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Utilities look inside the home to fuel the grid

At the Utility of the Future confab, utilities focus on the concept of making home appliances or electric vehicles act as virtual energy storage devices.

WASHINGTON--As utilities seek out future energy sources on the grid, tapping thousands of home water heaters is becoming an increasingly attractive choice over building new power plants.

Efficiency, long considered the cheapest way to meet energy demand, is becoming one of the most important "fuels" for grid operators, according to utility executives. Whether driven by regulators or rising energy costs, shaving electricity use of appliances or plug-in electric vehicles through smart-grid technologies is a key piece of the industry's long-term game plan, they said at the Kema Utility of the Future conference here last week.

Companies as varied as Google and Duke Energy touted the potential of demand-side management, or demand response, where energy efficiency is used at specific times. In essence, scaling down electricity consumption, or demand, of large appliances or electric vehicles at certain times can make them act like virtual storage devices.

"The water heaters that are already connected electrically, but not with communications and controls, [store] about 25 gigawatts," said Terry Boston, chief executive of PJM. "So there is already connected to our system storage equivalent to what we built out already. All we need is the cost of the controls [to access] that storage."

In typical demand-response programs, a consumer or business customer volunteers for a program in which the utility can curtail demand on the grid during peak time in exchange for a rebate of some kind.

For example, an air conditioner equipped with a controller will cycle down to half power for a few hours during the hottest days of the year. In tests, Chattanooga Electric Power found that consumers didn't notice that their air conditioners were being adjusted, said David Wade, executive vice president and chief operating officer of the municipal utility. The goal is to have a programmable system so the customers don't need to know that there is demand-response event, and the actions can be manually overridden, executives said.

Aggregating hundreds or thousands of demand reductions can have a significant impact on the operation of the grid in a region. Often, utilities fire up costly and polluting auxiliary plants only a few times a year. In Massachusetts, for example, 15 percent of the power generation capacity is used only 1 percent of the time, or 88 hours a year. By using demand response, utilities can avoid building new power plants and transmission lines to meet peak demand.

Grid operator PJM already counts on-demand management as a virtual energy source capable of supplying about 7 percent of the electricity. Ratcheting down demand, rather than turning up the supply of electricity on the grid, is already being done at large scale, Boston said.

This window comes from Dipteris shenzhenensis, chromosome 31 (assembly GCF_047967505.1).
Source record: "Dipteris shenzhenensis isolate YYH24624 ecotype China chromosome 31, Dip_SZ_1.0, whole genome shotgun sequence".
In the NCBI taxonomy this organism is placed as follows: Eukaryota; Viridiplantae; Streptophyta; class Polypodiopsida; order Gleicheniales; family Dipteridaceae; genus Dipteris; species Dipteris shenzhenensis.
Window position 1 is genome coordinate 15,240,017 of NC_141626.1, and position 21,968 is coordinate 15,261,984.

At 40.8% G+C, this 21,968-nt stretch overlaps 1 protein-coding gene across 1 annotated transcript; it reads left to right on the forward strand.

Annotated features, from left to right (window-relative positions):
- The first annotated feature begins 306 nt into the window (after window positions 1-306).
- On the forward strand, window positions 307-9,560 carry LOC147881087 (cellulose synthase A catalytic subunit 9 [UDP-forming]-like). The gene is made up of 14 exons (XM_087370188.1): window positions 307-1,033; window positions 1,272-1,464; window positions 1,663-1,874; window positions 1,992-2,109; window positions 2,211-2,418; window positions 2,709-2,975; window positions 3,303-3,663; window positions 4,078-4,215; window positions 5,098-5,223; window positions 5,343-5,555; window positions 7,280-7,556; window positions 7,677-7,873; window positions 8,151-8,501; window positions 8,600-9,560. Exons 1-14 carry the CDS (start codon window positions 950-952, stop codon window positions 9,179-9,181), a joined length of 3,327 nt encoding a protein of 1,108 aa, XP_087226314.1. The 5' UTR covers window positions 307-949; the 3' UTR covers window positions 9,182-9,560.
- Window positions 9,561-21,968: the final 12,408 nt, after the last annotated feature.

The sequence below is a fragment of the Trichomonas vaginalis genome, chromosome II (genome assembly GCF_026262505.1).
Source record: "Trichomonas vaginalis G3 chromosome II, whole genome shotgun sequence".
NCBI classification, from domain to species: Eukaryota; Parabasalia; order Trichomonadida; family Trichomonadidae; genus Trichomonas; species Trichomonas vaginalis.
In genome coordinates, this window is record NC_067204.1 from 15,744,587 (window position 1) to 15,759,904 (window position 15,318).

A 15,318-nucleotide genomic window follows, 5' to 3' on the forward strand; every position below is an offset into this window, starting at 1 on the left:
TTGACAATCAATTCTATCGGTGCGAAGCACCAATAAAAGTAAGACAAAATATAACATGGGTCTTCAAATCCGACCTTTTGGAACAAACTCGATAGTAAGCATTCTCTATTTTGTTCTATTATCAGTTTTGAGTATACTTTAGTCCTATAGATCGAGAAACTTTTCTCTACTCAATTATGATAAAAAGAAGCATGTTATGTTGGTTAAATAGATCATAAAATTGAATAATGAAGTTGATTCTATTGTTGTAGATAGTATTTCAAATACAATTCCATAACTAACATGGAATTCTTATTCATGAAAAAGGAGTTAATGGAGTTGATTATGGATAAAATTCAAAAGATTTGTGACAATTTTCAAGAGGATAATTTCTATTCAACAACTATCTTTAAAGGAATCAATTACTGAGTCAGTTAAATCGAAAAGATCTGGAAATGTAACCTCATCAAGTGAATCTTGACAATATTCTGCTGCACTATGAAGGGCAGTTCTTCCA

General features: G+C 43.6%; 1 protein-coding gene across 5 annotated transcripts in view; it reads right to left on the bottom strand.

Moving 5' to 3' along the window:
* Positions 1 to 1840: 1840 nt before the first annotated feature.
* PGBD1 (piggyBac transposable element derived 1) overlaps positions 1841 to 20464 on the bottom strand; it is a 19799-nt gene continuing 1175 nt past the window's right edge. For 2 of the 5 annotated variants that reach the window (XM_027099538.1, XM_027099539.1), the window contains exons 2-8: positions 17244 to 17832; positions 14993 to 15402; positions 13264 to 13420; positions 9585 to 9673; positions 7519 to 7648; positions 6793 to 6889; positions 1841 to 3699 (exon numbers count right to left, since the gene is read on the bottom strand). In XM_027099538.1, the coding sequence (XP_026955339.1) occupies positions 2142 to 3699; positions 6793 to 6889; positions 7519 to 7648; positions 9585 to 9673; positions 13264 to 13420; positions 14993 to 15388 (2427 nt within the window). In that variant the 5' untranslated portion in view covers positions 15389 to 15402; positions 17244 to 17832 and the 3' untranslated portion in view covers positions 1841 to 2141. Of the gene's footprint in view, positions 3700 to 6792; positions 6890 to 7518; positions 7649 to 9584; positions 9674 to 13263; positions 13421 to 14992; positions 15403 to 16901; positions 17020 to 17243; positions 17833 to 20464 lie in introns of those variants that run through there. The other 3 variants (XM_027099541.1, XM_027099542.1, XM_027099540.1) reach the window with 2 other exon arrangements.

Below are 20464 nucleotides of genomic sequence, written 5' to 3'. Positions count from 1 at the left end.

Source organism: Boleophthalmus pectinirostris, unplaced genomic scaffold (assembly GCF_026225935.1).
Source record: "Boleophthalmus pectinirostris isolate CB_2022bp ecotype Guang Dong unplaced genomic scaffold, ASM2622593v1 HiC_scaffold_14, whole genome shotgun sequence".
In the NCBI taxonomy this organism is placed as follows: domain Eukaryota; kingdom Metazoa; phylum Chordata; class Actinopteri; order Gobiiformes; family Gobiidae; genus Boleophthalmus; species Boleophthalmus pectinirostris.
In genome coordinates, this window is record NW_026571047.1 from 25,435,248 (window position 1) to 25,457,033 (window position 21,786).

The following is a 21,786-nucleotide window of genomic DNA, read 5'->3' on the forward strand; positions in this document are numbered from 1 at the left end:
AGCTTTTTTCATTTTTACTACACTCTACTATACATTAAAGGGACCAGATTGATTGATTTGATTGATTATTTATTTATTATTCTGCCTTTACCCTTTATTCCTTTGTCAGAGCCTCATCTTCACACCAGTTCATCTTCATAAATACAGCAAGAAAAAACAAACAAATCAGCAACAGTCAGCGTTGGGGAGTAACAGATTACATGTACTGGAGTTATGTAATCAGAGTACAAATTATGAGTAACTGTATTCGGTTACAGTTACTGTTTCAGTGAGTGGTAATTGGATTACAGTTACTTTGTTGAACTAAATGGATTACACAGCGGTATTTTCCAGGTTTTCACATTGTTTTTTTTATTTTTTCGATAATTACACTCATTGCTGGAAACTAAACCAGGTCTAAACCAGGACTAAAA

"Putting 2,000 megawatts on the market is enough to supply 5 million people, or half the state of Michigan," he said. "In one year, we had enough to cover the city of Pittsburgh."

Boston said that now is the best time to shore up demand-response commitments, either from consumers or businesses, rather than a time when the economy is booming, and people are less concerned with reducing costs.

Payoff for consumers
For demand response to move beyond the commercial and industrial area requires smart-grid technologies, which can create a two-way link between utilities and consumers. But how the installation of new technology, such as smart meters and home automation tools, gets financed is not clear in every case.

A consumer could install a two-way thermostat, smart appliances, and an in-home energy dashboard to program appliances or electric vehicles to take advantage of off-peak rates or demand-response programs. But consumers aren't always willing to pay more up front for goods, even if they will get savings over time and even if there is an environmental benefit, executives said.

"Once you scratch the surface, most consumers tend to default to cost-conscious mode," said Stephen Hirsch, manager of demand response programs at Consumers Energy. How much of a green premium are they willing to pay? "If it's more than 5 percent, then nobody wants to do it."

One possible model for installing energy efficiency-related gear is to have the utility own and operate the equipment, said Michael Morris, chief executive of utility American Electric Power.

Utilities have an incentive to shave peak time energy use, since it lowers their operating costs by lowering power purchase costs, Hirsh said. Those savings can get passed down to its customers, he said.

But Duke Energy CEO Jim Rogers said the regulations that govern utilities need to be changed so that utilities can make as much money reducing demand as they do now in building new power plants, which is the historical model.

"If we can get a change in the paradigm and allow us to make as much money investing beyond the meter as if we can making investing in a power plant, (then) energy efficiency can be another source of earnings for us," he said.

There are still questions as to how many consumers are willing to participate in demand-response programs and how large a role efficiency can play either to curtail peak load or to maintain a steady frequency. But if 25 percent of customers participated in demand-response programs, it could represent a significant change in how the grid is run, PJM's Boston said.

One of the keys to scaling up demand management is preparing service with compelling benefits to consumers, executives said.

"If we allow options that are best for the consumer and provide many options, then we incent consumers to operate in a way that's beneficial to the whole grid," Wade of Chattanooga Electric Power said. "Then that's the best of all worlds."